Sunday Puzzle: That's just capital NPR's Don Gonyea plays the puzzle with puzzlemaster Will Shortz and listener Cat Dickey of New Orleans.

Sunday Puzzle: That's just capital

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DON GONYEA, HOST:

And it's time to play The Puzzle.

(SOUNDBITE OF MUSIC)

GONYEA: Joining us is Will Shortz. He is puzzle editor of The New York Times and puzzlemaster of WEEKEND EDITION. Always good to talk to you, Will.

WILL SHORTZ, BYLINE: Same Don.

GONYEA: So remind us, please, of last week's challenge.

SHORTZ: Yes, it came from listener Hannah Wilson of Chicago. I said, think of a common boy's name and a common girl's name that are pronounced the same, even though they have only two letters in common, and then said, if you reverse the boy's name phonetically, you'll get another common girl's name. What names are these? Well, the first two names are Aaron, A-A-R-O-N, and Erin, E-R-I-N. And I apologize to anyone to whom those names are not pronounced the same. To me, they both have a short E sound as the vowel. And if you reverse Aaron - the boy's name Aaron - you get Nora, N-O-R-A.

GONYEA: Excellent. Well, we received over 3,000 correct responses, and the winner is Cat Dickey from New Orleans, La. Congratulations, Cat, and welcome to the show.

CAT DICKEY: Thank you for having me.

GONYEA: OK. Tell us how you figured this one out.

DICKEY: I have several very good friends that are named Erin that spell it in each of those ways.

GONYEA: (Laughter) All right, that works.

DICKEY: So it didn't take much.

GONYEA: And tell us what you do when you're not playing The Puzzle.

DICKEY: I'm a grad student at Tulane University.

GONYEA: Excellent. OK, Cat, are you ready to play the puzzle?

DICKEY: I am.

GONYEA: So, Will, Take it away.

SHORTZ: All right. Cat, today's puzzle involves a kind of wordplay called consonyms (ph). I'm going to give you a word or phrase. You name a world capital whose name has the same consonants in the same order with no other consonants. For example, if I said berate, B-E-R-A-T-E, you would say Beirut as in the capital of Lebanon because both berate and Beirut have the consonants B, R and T in that order.

DICKEY: OK.

SHORTZ: Here we go. Number one is porous, P-O-R-O-U-S.

DICKEY: Paris.

SHORTZ: You got it. No. 2 is leaned in, L-E-A-N-E-D I-N.

DICKEY: London?

SHORTZ: You got it. Doubloon, D-O-U-B-...

DICKEY: Dublin.

SHORTZ: ...Oh, so fast. The nose, T-H-E N-O-S-E. You want to put a vowel before the T.

DICKEY: Athens.

SHORTZ: Athens, Greece, you got it. Circus, C-I-R-C-U-S. All right, here's your hint - South America.

DICKEY: Oh, I'm not going to be good at those.

SHORTZ: It's a capital you know, I think.

GONYEA: It's a rhythmic name.

DICKEY: A rhythmic name?

SHORTZ: (laughing) It's the - one vowel you insert three times.

DICKEY: Oh. I'm absolutely blanking.

SHORTZ: I'll tell you. Venezuela?

DICKEY: Caracas.

SHORTZ: You got it, Caracas. Heaven, H-E-A-V-E-N. It does start with an H.

DICKEY: Havana.

SHORTZ: Havana, Cuba, yeah. Lesbian, L-E-S-B-I-A-N.

DICKEY: Lisbon.

SHORTZ: You got it. Sontag, S-O-N-T-A-G.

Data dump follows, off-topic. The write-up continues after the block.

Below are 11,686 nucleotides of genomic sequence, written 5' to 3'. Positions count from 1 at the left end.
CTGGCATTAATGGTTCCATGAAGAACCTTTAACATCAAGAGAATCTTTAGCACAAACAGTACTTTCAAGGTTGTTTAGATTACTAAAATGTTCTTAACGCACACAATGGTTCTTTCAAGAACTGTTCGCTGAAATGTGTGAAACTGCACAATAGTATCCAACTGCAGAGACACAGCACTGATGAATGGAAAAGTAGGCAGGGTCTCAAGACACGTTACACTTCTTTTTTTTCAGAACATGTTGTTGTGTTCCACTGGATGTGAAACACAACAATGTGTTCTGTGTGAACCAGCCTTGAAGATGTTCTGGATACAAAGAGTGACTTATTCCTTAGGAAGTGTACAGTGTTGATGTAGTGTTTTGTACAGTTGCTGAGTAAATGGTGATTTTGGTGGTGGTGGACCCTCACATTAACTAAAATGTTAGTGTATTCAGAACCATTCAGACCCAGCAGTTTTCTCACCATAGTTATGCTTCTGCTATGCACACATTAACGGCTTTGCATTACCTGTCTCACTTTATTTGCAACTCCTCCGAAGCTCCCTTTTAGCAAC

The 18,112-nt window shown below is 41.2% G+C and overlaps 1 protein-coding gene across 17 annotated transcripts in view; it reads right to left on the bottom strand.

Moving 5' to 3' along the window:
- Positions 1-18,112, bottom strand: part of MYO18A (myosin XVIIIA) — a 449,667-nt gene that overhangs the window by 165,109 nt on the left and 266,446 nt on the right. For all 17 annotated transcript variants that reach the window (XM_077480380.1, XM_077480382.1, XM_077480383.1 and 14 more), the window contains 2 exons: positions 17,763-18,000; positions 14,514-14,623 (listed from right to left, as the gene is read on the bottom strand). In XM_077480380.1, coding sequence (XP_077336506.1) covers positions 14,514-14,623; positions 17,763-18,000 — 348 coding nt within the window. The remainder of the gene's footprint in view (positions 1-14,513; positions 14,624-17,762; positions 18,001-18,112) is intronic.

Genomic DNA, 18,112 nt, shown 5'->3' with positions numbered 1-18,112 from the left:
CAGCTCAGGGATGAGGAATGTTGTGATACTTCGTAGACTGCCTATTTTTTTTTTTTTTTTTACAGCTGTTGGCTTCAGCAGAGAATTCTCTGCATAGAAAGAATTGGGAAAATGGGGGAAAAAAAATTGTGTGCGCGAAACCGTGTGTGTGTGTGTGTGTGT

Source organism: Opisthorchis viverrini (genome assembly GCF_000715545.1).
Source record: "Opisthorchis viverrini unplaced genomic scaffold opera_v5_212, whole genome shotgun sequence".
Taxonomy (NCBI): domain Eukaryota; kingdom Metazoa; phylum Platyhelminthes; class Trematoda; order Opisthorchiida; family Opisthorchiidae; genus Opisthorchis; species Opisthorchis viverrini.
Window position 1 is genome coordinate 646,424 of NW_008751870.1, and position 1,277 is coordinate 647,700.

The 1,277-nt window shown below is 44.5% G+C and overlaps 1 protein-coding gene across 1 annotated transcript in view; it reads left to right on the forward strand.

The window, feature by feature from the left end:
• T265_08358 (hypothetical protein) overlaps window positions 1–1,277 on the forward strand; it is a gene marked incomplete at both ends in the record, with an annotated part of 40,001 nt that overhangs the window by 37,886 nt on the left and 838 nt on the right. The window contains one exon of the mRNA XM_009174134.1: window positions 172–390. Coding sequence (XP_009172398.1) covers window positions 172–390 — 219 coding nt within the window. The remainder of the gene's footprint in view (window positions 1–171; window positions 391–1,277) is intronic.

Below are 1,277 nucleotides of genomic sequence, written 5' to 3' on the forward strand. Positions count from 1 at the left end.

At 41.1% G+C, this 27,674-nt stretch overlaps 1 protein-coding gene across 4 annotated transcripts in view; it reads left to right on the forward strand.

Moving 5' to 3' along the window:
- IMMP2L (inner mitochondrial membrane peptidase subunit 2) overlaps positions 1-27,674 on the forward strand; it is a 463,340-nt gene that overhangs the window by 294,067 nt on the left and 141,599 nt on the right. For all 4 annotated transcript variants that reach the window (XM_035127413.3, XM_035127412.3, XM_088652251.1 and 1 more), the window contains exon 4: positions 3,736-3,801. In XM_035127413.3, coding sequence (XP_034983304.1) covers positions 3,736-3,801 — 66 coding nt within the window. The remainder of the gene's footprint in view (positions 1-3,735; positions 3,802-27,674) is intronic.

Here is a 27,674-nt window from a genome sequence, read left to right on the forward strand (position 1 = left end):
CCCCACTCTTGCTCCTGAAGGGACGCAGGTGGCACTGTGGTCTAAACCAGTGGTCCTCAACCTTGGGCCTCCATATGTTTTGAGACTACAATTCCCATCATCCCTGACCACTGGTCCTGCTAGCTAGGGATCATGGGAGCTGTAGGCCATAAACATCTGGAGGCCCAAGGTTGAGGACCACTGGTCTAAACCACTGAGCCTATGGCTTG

DICKEY: Singapore. Seoul. Sontag.

SHORTZ: Starts with an S.

DICKEY: Can I get a region?

SHORTZ: Yeah, your - the dreaded South America.

(LAUGHTER)

DICKEY: Oh, it's been a while since I've had that class. Santiago?

SHORTZ: There you go.

DICKEY: Oh.

SHORTZ: Santiago, Chile, is correct.

DICKEY: Oh, OK.

SHORTZ: How about pierogi, P-I-E-R-O-G-I. So you're working with P, R and G.

DICKEY: Prague.

SHORTZ: Prague, Czech Republic, is right. And your last one is beleaguered, B-E-L-E-A-G-U-E-R-E-D. And your consonants are B, L, G, R and D.

DICKEY: Does it begin with a B?

SHORTZ: Yes.

DICKEY: Belgrade?

SHORTZ: Belgrade, you got it. Not bad at all.

GONYEA: You did extremely well. And may I say this is a hard puzzle, so congratulations. How do you feel?

DICKEY: (Laughter) I'm impressed with myself.

(LAUGHTER)

GONYEA: Well, for playing the puzzle today, you'll get a WEEKEND EDITION lapel pin, as well as puzzle books and games. You can read all about it at npr.org/puzzle. And, Cat, which member station do you listen to in New Orleans?

DICKEY: WWNO.

GONYEA: Of course. Of course. Cat Dickey from New Orleans, thank you so much for playing the puzzle today.

DICKEY: Thank you for having me.

GONYEA: OK, Will. What is next week's challenge?

SHORTZ: Yes, it comes from listener Alan Hochbaum of Duluth, Ga. Name part of the human body. Insert the name of another part of the human body inside that first word, and you'll get a brand name found at the supermarket. What is it? So again, part of the human body. Insert that inside the name of another part of the human body, and you get a brand name found at the supermarket. What brand is it?

GONYEA: And when you have the answer, go to our website npr.org/puzzle and click on the Submit Your Answer link. Remember, just one entry, please. Our deadline for entries is Thursday, February 24 at 3 p.m. Eastern. And don't forget to include a phone number where we can reach you. If you're the winner, we'll give you a call, and if you pick up the phone, you'll get to play The Puzzle on the air with the puzzle editor of The New York Times and puzzlemaster of WEEKEND EDITION, Will Shortz. Will, thank you.

SHORTZ: Thank you, Don.

(SOUNDBITE OF MUSIC)

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